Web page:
During freshman orientation this year, over 39 percent of the incoming freshman class sat for Advanced Standing Exams to receive credit for a variety of classes. The overall passing rate for ASEs was 59 percent, which is slightly higher than the past two years’ average of 55 percent.
Freshmen performed unusually well on the 5.111 (Principles of Chemical Science) ASE this year, Julie Norman, Senior Associate Dean for Undergraduate Education told The Tech.
“This year’s pass rate was 32.3 percent; in the past 12–18 percent has been the traditional pass rate,” she said.
The number of students taking the exam, 443, was also up from last year’s 398, Norman said. The pass rate on this year’s 7.01x (Introductory Biology) ASE was also significantly higher than in previous years: 55 percent of students who took the exam this year passed, up from the 38 percent averaged over the last four years.
For the math and physics General Institute Requirements (GIRs), ASE pass rates deviated little from their past values. This year, 36 percent of students passed the 8.01 (Physics I) ASE, while 56 percent of students passed the 18.01 (Single Variable Calculus) ASE. The average rate over the last four years has been 37 percent for 8.01 and 52 percent for 18.01.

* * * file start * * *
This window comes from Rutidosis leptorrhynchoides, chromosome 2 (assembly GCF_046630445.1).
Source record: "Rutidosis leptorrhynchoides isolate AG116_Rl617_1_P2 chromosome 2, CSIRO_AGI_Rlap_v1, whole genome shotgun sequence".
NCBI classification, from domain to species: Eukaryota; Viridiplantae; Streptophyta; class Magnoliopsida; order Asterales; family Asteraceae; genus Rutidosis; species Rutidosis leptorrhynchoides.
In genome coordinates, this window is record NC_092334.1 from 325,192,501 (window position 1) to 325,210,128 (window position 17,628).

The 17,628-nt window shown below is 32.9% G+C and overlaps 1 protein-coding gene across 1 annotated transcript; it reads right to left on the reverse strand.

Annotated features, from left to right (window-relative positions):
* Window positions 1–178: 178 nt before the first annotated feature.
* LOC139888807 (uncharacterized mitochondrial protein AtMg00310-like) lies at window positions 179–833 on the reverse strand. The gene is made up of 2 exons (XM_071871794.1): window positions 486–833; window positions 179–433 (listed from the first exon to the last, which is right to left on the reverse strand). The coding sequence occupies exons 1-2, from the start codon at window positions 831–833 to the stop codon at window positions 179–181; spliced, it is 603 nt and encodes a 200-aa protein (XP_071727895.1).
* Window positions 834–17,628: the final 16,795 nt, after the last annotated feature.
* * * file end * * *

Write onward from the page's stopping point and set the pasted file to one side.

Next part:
ASEs offer students an opportunity to receive credit for prerequisite classes, allowing them to move on to higher-level courses. With a few exceptions, MIT does not award credit for AP or IB classes, which often do not cover all the material in an MIT GIR.
Although most ASEs resemble the course’s final exam, Sooraj Boominathan ’19 found that “the 5.112 OCW materials definitely helped more that the 5.111 materials in preparation for the chemistry exam. The ASE was definitely harder than the 5.111 final posted on the OCW page.”
Some students chose not to take ASEs, even though they had the necessary high school experience.
Cannon Vogel ’19, decided not to take the 8.01, 18.02 and 18.03 exams, choosing instead to re-learn some material in order to “build firm backgrounds in the subjects.” Vogel does not regret his decision: “The professors are really good at taking things I thought I knew and twisting them into problems that are actually difficult.” Vogel also said that not jumping into new material right away has given him “more time for friends and activities.”